In this paper, the fatty acid method with PET and intravenous [1-11C]AA was used to image K* for AA, as a marker of neuroinflammation, in diagnosed AD patients and age-matched healthy controls. Methods for making measurements and calculations are reported elsewhere in detail (17-19, 25). PET and intravenous [15O]water also were employed to image rCBF as a marker of brain functional activity in the same subjects (26), and to co-register AA scans to anatomical magnetic resonance (MR) scans for regional data analysis and for correcting for the partial volume error (PVE).

MATERIALS AND METHODS

Subject Selection

The protocol was approved by the Institutional Review Board of the National Institute on Neurological Diseases and Stroke, and by the Radiation Safety Committee of the National Institutes of Health. Eight otherwise healthy male AD patients (mean age 71.1 ± 11.2 (S.D.) yr, range 51-87 yr) who met research criteria for AD and were mainly mildly-moderately (one severely) demented on the Mini-Mental State Examination (MMSE) (score 14.7 ± 8.4, range 4-27) (27) were studied, as were 9 healthy age-matched male controls (mean age 68.7 ± 5.6, range 60-76 yr, mean MMSE score 30). Exclusion criteria included a history of head trauma, hypertension or other cardiovascular disorder, diabetes, alcoholism, psychiatric or neurological disorder, or malignancy. AD and control subjects were normotensive and off centrally-acting medication for at least 2 weeks, aspirin for at least 2 days, and caffeine and alcohol for at least 12 hours before scanning.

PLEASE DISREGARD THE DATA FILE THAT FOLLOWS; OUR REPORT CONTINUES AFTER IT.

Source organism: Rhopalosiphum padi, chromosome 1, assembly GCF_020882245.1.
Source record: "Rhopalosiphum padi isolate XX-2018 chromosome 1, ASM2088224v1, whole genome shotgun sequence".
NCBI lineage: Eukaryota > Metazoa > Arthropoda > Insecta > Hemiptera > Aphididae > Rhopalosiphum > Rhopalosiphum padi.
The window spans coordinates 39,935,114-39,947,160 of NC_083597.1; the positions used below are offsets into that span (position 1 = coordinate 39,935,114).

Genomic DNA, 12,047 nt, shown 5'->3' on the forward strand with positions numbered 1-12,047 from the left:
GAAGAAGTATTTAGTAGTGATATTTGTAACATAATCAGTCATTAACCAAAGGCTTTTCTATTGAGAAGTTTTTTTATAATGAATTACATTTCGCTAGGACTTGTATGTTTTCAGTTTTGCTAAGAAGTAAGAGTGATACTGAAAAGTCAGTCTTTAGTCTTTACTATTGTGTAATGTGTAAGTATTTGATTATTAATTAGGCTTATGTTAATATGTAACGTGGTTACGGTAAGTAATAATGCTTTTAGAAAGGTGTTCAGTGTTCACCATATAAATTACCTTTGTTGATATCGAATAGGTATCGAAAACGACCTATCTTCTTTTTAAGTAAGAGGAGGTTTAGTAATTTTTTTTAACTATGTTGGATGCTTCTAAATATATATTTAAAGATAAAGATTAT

PET Procedure

[1-11C]AA was synthesized as reported (17, 28). The tracer was 97.6% pure on high performance liquid chromatography and its specific activity exceeded 100 mCi/μmol.